It’s Never Been Done Like this in Colorado Before
In Colorado, it is said, voters are in the driver’s seat when it comes to taxes; under TABOR, all tax increases must be approved by the voters.
But are the voters really in control if they are rarely, if ever, given a choice on the state ballot? In the nearly 20 years since TABOR passed in 1992, there has been only one tax of general application (as opposed to a more narrow tax, like tobacco) has ever appeared on the state ballot. (For those keeping track, that was Amendment 51 in 2008, which would have increased the state sales tax to improve services for the developmentally disabled).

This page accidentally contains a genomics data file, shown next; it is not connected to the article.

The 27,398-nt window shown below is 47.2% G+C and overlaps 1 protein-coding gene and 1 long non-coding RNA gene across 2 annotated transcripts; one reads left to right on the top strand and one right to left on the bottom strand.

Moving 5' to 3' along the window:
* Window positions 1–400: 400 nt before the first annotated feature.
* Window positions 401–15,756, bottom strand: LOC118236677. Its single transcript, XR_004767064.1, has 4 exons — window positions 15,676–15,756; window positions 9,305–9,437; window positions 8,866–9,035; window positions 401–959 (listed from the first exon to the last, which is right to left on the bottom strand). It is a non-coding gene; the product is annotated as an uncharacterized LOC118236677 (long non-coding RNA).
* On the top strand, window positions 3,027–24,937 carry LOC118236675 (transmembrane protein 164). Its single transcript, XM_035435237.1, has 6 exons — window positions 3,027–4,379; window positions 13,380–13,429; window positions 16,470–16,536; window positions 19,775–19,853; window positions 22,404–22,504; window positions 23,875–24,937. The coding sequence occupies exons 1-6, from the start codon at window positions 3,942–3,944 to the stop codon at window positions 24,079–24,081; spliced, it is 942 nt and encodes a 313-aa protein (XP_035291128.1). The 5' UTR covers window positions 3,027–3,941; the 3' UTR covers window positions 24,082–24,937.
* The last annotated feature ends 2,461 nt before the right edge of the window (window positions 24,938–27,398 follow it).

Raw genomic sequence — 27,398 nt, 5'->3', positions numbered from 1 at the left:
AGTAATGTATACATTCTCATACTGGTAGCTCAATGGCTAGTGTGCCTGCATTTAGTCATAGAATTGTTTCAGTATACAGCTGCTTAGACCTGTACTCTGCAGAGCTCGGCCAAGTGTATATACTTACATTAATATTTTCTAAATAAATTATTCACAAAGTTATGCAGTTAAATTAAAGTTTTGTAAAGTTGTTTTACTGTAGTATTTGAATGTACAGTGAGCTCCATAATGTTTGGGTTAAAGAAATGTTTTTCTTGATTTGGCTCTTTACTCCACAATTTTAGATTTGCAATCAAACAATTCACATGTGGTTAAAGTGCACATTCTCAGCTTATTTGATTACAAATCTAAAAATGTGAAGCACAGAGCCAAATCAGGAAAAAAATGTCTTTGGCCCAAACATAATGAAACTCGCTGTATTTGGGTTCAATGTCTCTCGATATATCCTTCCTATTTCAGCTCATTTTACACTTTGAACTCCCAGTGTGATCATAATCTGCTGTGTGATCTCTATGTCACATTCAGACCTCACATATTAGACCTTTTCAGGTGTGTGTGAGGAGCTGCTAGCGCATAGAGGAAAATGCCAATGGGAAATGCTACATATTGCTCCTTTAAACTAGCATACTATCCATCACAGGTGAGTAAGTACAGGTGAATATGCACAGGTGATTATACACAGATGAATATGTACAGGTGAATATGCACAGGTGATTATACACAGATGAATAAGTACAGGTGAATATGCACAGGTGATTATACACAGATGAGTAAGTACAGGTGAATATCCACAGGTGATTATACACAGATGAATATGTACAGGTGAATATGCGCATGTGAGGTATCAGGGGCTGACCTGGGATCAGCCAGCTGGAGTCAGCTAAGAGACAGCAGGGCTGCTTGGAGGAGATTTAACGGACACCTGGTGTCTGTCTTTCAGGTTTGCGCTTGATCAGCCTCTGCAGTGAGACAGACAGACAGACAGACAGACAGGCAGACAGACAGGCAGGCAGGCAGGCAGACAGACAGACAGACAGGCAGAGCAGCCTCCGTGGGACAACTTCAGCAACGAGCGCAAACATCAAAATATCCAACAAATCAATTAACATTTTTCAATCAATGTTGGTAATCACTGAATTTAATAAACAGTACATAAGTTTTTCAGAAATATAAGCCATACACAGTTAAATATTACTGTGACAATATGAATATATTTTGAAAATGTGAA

One reason that the voters haven’t been asked over the years whether, for instance, they would like to prevent education cuts, is because qualifying for the ballot is an expensive proposition. Gathering 100,000-plus signatures is not walk in the park (though it requires a lot of circulating in a lot of parks).
Voters should have a chance to prevent a fourth year of cuts to schools and colleges. That’s the motivation behind Senator Rollie Heath’s Bright Colorado initiative, which would restore state income and sales tax rates to their 1999 levels.